What She Learned About Jack

micRead this article and you’ll understand why I’m interested in gathering and writing personal histories.

It’s called What I Learned From Jack, and it’s from Barbara Allen Burke’s excellent blog I Am Story.

An excerpt:

For the past 2 ½ years, I’ve had my version of Tuesdays with Morrie. I’ve had “Wednesdays with Jack.” Just about every week—with occasional breaks for holidays or travel—I’ve spent a couple of hours with a bright, engaging 89-year-old former military colonel and inveterate sailor. Each week, I’ve gone to Jack’s apartment, armed with a tape recorder, my laptop computer, and an atlas. Jack sits in his favorite chair and I set up my equipment and sit next to him. And then we talk. Read the rest

Click over and you can read a little bit about Jack, and why putting together his family and personal history was so satisfying and rewarding to Barbara.

What a life! (Bonus points if you get it right: Am I talking about Jack, or about the writer?!)

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Writing Clearly

writing1As I motored along this morning with NPR on the radio, I heard this story “And The Award For Convoluted Legalese Goes to….

As my livelihood is all about not writing convoluted anything, my ears perked up and I thoroughly enjoyed listening to it.

Here’s a little tidbit from it:

Mr. MALKI: …I definitely acknowledge that there are legal terms that need to be portrayed, you know, certain guidelines laid out in a very clear and legal way in case it’s ever contested. However, there are a lot of freelance writers who need some work. And they could easily be hired.

Ms. CHEEK: Right. Writing clearly is not easy. And I think writing is one of those things that many people think I don’t need an expert; I can do it myself. But I think it is something that needs an expert, particularly when you have a team of technical people and legal people, I think a critical third member of that team is someone who knows how to write clearly. And very often that team member is not there at all.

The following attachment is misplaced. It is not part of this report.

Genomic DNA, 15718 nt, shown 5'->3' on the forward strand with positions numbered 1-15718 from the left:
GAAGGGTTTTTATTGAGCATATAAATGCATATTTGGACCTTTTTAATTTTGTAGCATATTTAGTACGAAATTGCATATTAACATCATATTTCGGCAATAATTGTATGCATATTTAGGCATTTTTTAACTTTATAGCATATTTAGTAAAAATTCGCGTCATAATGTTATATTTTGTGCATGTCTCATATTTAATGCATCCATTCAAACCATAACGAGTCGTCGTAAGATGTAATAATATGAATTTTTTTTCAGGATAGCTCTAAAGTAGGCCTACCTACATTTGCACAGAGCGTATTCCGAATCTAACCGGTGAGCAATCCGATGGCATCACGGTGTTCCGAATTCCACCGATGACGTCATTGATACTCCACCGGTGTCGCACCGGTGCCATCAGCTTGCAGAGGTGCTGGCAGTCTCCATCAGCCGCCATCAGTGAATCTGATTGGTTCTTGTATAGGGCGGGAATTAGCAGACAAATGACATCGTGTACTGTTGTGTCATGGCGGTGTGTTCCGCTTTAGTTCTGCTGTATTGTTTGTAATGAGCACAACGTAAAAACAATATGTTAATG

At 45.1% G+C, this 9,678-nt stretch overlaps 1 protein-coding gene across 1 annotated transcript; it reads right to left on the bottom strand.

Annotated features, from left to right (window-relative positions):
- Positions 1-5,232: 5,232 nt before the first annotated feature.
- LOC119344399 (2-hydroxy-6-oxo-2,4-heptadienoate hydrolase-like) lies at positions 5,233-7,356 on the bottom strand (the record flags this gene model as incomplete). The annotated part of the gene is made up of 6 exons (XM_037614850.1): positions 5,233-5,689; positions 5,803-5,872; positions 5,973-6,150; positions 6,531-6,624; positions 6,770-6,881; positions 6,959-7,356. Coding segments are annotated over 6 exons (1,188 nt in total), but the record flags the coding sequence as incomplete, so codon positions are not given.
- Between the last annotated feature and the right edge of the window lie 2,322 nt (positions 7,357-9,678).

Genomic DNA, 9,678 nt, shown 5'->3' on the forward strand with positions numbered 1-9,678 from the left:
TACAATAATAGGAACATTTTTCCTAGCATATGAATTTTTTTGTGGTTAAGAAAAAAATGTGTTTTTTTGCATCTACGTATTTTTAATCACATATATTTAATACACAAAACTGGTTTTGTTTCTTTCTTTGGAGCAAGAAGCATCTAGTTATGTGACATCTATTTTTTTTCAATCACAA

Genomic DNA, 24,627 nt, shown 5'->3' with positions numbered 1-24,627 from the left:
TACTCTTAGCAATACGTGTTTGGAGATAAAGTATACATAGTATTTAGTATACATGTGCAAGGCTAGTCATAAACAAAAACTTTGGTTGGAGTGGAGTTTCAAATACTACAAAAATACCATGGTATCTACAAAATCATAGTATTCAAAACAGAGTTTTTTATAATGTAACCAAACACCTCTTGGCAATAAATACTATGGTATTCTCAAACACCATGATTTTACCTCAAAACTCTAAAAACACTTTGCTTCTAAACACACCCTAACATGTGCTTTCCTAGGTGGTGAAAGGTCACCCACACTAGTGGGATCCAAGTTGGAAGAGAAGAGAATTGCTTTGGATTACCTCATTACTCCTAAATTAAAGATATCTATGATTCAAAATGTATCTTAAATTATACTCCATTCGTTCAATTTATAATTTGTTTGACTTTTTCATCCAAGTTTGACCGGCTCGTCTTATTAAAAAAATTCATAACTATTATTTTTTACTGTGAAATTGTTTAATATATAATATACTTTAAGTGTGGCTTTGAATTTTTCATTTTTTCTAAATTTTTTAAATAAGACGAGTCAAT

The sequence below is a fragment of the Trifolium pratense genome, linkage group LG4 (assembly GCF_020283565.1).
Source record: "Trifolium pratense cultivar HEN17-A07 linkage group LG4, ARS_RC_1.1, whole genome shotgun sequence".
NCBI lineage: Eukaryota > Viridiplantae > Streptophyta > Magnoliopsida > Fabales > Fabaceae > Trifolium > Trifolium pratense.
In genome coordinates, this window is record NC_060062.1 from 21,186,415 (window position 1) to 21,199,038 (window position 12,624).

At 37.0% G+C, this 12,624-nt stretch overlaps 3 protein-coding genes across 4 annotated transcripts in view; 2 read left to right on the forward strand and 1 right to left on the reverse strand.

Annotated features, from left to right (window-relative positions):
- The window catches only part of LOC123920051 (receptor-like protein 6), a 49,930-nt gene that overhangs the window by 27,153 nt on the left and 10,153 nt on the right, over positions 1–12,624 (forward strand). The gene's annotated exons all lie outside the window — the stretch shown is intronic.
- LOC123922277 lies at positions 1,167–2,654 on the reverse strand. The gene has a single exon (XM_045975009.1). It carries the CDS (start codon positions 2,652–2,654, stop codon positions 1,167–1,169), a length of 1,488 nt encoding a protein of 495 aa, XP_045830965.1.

Hear the rest of the story at NPR.

I am a clear writer. I don’t like reading things that only make life harder, and if you are suffering with this sort of writing in your business or life, you should call me. I can help.

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A Punctuation Primer: How Do You Use The Demicolon Again?

You’ll be happy to know that there is some new punctuation available for you to use. Which is good, because I was getting a little tired of some of the old, run-of-the-mill stuff.

The demicolon is one of my favorites.
collegehumor69f2716b0d54b94cef748e71f0765dee1

And there’s more. It’s here at collegehumor.com and it was a lot of fun to read. We’re all getting older, but — who knew? — College Humor is still funny!

Thanks to The Copywriter Underground for spotting this.

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Ciao Bambino!

I was asked to guest blog at the very cool Ciao Bambino, and my post is up now. The blog’s tagline is “Inspiring Families to Explore The World.”

Ciao Bambino has helped hundreds of families successfully experience the joys of traveling together in Europe and now our portfolio covers Hawaii, the Caribbean, and other popular tourist destinations. We don’t believe parents need to give up staying somewhere amazing just because they want to travel as a family!

That is one neat blog. It’s about traveling with kids, something I love and always look forward to doing more of — traveling with my kid, that is. It’s accessible, dream-inspiring, informative and sophisticated all at the same time. I am so impressed with that blog.

Ciao Bambino

My article is about being on “The Big Island of Hawaii with Kids” and it was fun to write. Have a look.

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My Vog Article in Honolulu Magazine

I wrote about vog recently and the article is out in the current (August 2009) Honolulu magazine.vog

Here’s how it starts:

It comes on the Kona winds—the dreaded yellow-brown haze of vog that makes eyes burn and lungs protest. On the Big Island, of course, it has done far more damage. How bad could it get? And what do we really know about vog and its effects?